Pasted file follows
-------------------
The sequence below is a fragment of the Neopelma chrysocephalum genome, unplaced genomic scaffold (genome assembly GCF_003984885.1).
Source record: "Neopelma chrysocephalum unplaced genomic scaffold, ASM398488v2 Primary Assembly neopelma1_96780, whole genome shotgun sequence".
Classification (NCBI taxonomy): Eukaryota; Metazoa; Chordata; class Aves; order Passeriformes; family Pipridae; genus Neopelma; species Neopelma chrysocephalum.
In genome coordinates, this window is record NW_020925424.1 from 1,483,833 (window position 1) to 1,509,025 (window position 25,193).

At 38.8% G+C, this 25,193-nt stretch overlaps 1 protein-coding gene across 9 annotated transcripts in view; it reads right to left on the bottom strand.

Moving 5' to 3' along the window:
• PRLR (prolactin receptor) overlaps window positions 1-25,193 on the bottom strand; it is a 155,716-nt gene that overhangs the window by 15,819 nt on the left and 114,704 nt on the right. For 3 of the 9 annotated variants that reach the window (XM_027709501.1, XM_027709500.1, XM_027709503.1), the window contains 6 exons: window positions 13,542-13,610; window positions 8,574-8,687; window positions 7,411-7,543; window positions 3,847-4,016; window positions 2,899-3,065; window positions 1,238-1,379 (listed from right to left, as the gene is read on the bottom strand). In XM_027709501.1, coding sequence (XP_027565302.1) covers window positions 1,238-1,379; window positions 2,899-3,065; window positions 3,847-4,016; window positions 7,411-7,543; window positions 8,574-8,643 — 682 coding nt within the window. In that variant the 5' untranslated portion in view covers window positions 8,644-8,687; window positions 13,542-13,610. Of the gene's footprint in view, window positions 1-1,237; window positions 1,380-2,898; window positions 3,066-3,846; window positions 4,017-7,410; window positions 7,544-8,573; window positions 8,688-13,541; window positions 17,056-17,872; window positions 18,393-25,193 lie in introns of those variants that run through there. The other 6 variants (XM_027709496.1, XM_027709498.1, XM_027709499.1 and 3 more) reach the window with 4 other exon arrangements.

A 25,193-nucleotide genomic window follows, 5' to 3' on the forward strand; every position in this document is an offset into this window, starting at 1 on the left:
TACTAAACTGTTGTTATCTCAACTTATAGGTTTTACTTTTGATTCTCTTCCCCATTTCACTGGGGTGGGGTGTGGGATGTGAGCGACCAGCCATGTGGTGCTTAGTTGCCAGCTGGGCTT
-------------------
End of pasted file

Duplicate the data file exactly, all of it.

The sequence below is a fragment of the Neopelma chrysocephalum genome, unplaced genomic scaffold (genome assembly GCF_003984885.1).
Source record: "Neopelma chrysocephalum unplaced genomic scaffold, ASM398488v2 Primary Assembly neopelma1_96780, whole genome shotgun sequence".
Classification (NCBI taxonomy): Eukaryota; Metazoa; Chordata; class Aves; order Passeriformes; family Pipridae; genus Neopelma; species Neopelma chrysocephalum.
In genome coordinates, this window is record NW_020925424.1 from 1,483,833 (window position 1) to 1,509,025 (window position 25,193).

At 38.8% G+C, this 25,193-nt stretch overlaps 1 protein-coding gene across 9 annotated transcripts in view; it reads right to left on the bottom strand.

Moving 5' to 3' along the window:
• PRLR (prolactin receptor) overlaps window positions 1-25,193 on the bottom strand; it is a 155,716-nt gene that overhangs the window by 15,819 nt on the left and 114,704 nt on the right. For 3 of the 9 annotated variants that reach the window (XM_027709501.1, XM_027709500.1, XM_027709503.1), the window contains 6 exons: window positions 13,542-13,610; window positions 8,574-8,687; window positions 7,411-7,543; window positions 3,847-4,016; window positions 2,899-3,065; window positions 1,238-1,379 (listed from right to left, as the gene is read on the bottom strand). In XM_027709501.1, coding sequence (XP_027565302.1) covers window positions 1,238-1,379; window positions 2,899-3,065; window positions 3,847-4,016; window positions 7,411-7,543; window positions 8,574-8,643 — 682 coding nt within the window. In that variant the 5' untranslated portion in view covers window positions 8,644-8,687; window positions 13,542-13,610. Of the gene's footprint in view, window positions 1-1,237; window positions 1,380-2,898; window positions 3,066-3,846; window positions 4,017-7,410; window positions 7,544-8,573; window positions 8,688-13,541; window positions 17,056-17,872; window positions 18,393-25,193 lie in introns of those variants that run through there. The other 6 variants (XM_027709496.1, XM_027709498.1, XM_027709499.1 and 3 more) reach the window with 4 other exon arrangements.

A 25,193-nucleotide genomic window follows, 5' to 3' on the forward strand; every position in this document is an offset into this window, starting at 1 on the left:
TACTAAACTGTTGTTATCTCAACTTATAGGTTTTACTTTTGATTCTCTTCCCCATTTCACTGGGGTGGGGTGTGGGATGTGAGCGACCAGCCATGTGGTGCTTAGTTGCCAGCTGGGCTT